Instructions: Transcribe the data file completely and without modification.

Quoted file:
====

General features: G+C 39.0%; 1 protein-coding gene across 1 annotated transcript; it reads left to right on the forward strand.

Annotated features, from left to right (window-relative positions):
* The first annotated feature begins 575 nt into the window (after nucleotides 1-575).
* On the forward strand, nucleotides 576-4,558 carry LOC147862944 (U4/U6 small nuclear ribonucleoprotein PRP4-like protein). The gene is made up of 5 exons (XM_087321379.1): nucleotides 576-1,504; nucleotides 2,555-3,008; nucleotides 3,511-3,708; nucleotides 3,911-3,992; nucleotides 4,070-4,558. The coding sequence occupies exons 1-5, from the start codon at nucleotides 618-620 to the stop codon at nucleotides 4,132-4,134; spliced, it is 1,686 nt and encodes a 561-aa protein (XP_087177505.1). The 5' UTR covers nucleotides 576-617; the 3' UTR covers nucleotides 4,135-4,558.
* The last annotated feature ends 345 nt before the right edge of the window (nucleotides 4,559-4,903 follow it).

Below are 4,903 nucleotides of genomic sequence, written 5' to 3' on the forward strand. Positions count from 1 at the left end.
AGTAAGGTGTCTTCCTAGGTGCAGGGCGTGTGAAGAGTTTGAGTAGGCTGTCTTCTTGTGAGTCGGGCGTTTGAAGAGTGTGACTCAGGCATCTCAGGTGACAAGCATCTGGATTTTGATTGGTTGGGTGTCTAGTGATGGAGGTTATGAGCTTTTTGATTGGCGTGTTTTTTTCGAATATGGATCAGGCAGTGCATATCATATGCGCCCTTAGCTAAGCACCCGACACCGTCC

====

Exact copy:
General features: G+C 39.0%; 1 protein-coding gene across 1 annotated transcript; it reads left to right on the forward strand.

Annotated features, from left to right (window-relative positions):
* The first annotated feature begins 575 nt into the window (after nucleotides 1-575).
* On the forward strand, nucleotides 576-4,558 carry LOC147862944 (U4/U6 small nuclear ribonucleoprotein PRP4-like protein). The gene is made up of 5 exons (XM_087321379.1): nucleotides 576-1,504; nucleotides 2,555-3,008; nucleotides 3,511-3,708; nucleotides 3,911-3,992; nucleotides 4,070-4,558. The coding sequence occupies exons 1-5, from the start codon at nucleotides 618-620 to the stop codon at nucleotides 4,132-4,134; spliced, it is 1,686 nt and encodes a 561-aa protein (XP_087177505.1). The 5' UTR covers nucleotides 576-617; the 3' UTR covers nucleotides 4,135-4,558.
* The last annotated feature ends 345 nt before the right edge of the window (nucleotides 4,559-4,903 follow it).

Below are 4,903 nucleotides of genomic sequence, written 5' to 3' on the forward strand. Positions count from 1 at the left end.
AGTAAGGTGTCTTCCTAGGTGCAGGGCGTGTGAAGAGTTTGAGTAGGCTGTCTTCTTGTGAGTCGGGCGTTTGAAGAGTGTGACTCAGGCATCTCAGGTGACAAGCATCTGGATTTTGATTGGTTGGGTGTCTAGTGATGGAGGTTATGAGCTTTTTGATTGGCGTGTTTTTTTCGAATATGGATCAGGCAGTGCATATCATATGCGCCCTTAGCTAAGCACCCGACACCGTCC